The Second World War and the occupation years 1940-44 then again destroy all the hard "reconstruction work" done so far and almost put an end to the race. Only with great sacrifices can some dogs be left alive during this difficult time.
Now Jean Cotte came on the scene. Even before the war Picardenthusiast and owner of such a dog, he began to search after the end of the war on the farms of Picardy for surviving dogs that corresponded to the type of the Picard. He crossed the most typical dogs with Bouviers des Flandres and thus received RADJAH DE LA BOHEME and WAX DE LA BOHEME, among others, who are considered to be first parents, as Adam and Eve, so to speak, of our present Picards. With "RADJAH" and "WAX", the rebuilding of the breed begins under the kennel name DE LA BOHEME.
Their descendants YUCCA and YASMINA DES HAUTS CHESNEAUX gave birth to BAMBOU, BALSAMINE, BUDLEYA and BRISE. BAMBOU was paired with his three sisters. All Picards living today can be traced back to RADJAH and WAX - at least on paper. For it should not be concealed that there are many doubts about the correctness of the register entry from the early days of the "reconstruction" until the today's dogs.
In 1953 a club of the "Amateurs du chien de berger de Picardie" was founded. In the same year, the first achtzehn Picards were added to the French Masterbook of Dog Family (L.O.F. = Livre des Origines Francais). The newly founded club organized the first special show for Picards in Amiens on June 27, 1954.
In 1956, the association "Les Amis du Berger Picard" was founded, which was recognized by the S.C.C. (Société Centrale Canine, French national dog breeding umbrella organisation) in 1959.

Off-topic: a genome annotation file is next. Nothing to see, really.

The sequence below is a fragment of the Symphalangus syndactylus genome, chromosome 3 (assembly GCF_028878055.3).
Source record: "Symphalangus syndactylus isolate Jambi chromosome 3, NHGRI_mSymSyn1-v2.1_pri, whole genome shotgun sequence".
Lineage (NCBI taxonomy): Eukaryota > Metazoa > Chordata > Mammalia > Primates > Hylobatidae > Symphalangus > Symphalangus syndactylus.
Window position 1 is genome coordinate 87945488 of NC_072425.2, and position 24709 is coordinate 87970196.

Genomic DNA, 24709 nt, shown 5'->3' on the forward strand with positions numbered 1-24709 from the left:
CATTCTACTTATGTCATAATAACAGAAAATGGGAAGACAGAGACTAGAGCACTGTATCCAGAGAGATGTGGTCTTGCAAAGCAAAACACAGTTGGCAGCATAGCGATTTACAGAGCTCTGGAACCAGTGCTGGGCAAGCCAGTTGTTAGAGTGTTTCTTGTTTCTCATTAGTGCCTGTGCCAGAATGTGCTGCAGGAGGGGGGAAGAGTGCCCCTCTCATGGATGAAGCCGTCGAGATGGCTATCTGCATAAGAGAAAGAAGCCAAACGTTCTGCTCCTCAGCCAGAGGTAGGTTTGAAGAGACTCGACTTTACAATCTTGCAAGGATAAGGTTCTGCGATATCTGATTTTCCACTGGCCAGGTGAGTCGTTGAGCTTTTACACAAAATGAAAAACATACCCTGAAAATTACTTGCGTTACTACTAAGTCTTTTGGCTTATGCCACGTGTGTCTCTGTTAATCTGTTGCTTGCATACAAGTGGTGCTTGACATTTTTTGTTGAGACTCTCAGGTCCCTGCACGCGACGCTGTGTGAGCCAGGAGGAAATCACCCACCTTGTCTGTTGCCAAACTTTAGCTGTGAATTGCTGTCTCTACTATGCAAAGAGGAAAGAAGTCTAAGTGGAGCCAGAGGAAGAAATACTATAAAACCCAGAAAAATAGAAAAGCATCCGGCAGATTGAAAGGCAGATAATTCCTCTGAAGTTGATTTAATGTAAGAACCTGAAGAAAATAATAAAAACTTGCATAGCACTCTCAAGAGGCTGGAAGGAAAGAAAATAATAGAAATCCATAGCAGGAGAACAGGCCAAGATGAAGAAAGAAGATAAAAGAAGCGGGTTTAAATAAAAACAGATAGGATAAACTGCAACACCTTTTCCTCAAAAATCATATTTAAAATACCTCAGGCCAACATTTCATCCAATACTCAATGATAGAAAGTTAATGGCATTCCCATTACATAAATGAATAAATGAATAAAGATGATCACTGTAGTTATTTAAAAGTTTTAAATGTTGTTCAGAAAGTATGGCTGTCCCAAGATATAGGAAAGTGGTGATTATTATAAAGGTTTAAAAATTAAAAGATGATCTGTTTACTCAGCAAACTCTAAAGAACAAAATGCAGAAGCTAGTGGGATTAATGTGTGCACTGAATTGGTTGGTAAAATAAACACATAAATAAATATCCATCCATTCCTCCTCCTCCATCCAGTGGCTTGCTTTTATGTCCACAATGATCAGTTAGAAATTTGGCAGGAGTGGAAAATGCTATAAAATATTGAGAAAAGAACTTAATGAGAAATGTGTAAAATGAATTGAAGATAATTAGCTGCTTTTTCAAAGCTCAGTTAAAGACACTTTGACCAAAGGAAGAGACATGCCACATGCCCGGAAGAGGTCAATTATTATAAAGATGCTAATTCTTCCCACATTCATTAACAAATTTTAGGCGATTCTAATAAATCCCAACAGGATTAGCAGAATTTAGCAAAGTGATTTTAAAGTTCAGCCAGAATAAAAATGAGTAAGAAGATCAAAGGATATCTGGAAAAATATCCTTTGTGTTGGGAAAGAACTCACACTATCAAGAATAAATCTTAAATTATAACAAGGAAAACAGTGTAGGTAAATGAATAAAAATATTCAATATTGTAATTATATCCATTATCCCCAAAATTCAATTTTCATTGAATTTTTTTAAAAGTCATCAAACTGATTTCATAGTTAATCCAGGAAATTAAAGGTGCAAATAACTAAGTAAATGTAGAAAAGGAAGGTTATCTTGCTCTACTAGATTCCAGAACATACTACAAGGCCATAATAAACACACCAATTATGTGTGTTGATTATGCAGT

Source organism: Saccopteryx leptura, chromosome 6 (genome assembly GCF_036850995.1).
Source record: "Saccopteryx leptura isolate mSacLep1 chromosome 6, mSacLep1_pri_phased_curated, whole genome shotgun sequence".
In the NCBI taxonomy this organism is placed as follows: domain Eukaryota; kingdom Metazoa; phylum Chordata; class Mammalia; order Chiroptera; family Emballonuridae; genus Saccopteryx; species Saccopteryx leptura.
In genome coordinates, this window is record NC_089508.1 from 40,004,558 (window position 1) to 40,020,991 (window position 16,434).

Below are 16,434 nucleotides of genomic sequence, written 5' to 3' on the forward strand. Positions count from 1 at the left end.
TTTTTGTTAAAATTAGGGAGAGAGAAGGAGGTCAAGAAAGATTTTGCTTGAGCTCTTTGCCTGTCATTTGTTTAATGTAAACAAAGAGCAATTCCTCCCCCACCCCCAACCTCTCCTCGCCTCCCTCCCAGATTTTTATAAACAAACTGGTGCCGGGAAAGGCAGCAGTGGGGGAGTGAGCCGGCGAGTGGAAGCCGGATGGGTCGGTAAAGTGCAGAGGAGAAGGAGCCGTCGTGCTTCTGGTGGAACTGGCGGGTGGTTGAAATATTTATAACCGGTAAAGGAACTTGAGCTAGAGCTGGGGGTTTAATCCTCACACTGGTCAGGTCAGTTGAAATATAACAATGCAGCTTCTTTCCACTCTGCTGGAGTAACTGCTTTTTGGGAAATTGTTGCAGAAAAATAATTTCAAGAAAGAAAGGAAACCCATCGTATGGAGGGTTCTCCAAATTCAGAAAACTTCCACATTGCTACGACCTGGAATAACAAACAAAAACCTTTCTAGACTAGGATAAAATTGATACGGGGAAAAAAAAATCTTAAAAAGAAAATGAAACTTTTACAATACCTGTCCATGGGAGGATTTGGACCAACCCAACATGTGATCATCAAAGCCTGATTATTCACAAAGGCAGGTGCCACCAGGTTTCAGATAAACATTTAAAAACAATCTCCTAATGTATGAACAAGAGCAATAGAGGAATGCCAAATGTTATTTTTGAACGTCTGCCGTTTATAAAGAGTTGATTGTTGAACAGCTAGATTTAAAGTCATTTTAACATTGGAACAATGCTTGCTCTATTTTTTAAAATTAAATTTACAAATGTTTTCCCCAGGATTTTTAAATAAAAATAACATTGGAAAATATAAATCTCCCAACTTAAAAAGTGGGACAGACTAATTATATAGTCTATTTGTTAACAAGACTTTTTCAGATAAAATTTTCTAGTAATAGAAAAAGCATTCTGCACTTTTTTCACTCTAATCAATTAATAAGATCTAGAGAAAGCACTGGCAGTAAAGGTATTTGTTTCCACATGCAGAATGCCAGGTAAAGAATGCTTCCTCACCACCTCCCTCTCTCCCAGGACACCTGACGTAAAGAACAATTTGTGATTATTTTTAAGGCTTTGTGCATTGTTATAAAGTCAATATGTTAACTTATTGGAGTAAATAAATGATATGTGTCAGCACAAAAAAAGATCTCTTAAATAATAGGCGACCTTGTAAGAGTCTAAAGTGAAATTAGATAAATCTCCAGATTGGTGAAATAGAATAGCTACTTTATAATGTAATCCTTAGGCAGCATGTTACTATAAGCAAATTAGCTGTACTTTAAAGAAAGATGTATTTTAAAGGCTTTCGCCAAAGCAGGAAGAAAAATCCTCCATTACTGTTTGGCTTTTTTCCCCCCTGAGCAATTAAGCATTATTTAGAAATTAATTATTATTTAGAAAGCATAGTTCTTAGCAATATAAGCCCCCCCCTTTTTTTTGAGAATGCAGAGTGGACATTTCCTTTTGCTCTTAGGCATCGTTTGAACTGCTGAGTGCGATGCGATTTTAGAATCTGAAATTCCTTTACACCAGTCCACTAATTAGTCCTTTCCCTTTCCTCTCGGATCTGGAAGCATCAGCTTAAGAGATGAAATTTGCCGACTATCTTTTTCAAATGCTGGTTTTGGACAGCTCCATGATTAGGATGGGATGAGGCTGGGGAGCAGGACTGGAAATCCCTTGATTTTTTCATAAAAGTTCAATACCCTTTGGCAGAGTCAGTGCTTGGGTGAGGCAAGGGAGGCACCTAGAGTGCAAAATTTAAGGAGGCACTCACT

For a long time the Picard remains in its home country a predominantly regionally known and widespread breed of dog. Between 1970 and 1972, fourteen kennels were registered with the L.O.F. (Livre des Origines Francois, directory of French dogs of the Société Centrale Canine) , and the exhibition in Amiens in 1973 shows 50 Picards, although half of them (24) came from the Somme and Pas de Calais regions, as well as seven other dogs from the neighbouring Paris region.
Whereas in the difficult times of the "rebuilding" and the early years of the club between 1953 and 1957 between two and a maximum of 18 puppies per year were registered, this number increased during the sixties to 36 to 57 puppies per year. In 1971, the hundred was reached or exceeded for the first time. But the Picard is still struggling and, as a stepchild, is still in the shadow of its far more popular and widespread "countrymen" Briard and Beauceron. In 1988, for example, only about 2,000 Picards living in France were registered in the Central Register of the S.C.C. – compared to almost 30,000 Beaucerons and about 50,000 Briards. Nevertheless, the 280 Picard puppies registered in the same year represented a pleasing increase compared to the early years and gave rise to legitimate hopes.
It should not be concealed that today's Picard is a dog breed was built to a large extent on an inbreeding population, which probably also leads to certain problems, with which the breed has to contend to the present day. Already the first litter registered in the L.O.F. had an inbreeding coefficient of 37.5 percent. They did not shy away from pushing the inbreeding pairings even further, into the third and fourth generation. For example, Christian Janes calculated an inbreeding coefficient of 50 percent for a litter from 1954 and an inbreeding coefficient of 53.12 percent for a litter from 1958! The "ancestor loss coefficient" of the latter litter was 19.35 percent. This means in plain language that in five generations, instead of 62 possible different ancestors, only twelve different ancestors were to be found.
For the litters made up to 1959, one can assume an average inbreeding coefficient of just over 40 percent (!). This is a gigantic high value that few other dog breeds are likely to reach. Due to the new breeders Sénécat (du Grand Tarsac) and Lampert (de la Franche Pierre), this extremely high value was reduced to around 20 percent from the beginning of the 1960s.
For a long time the Picard remained in his home country a predominantly regionally known breed of dog.
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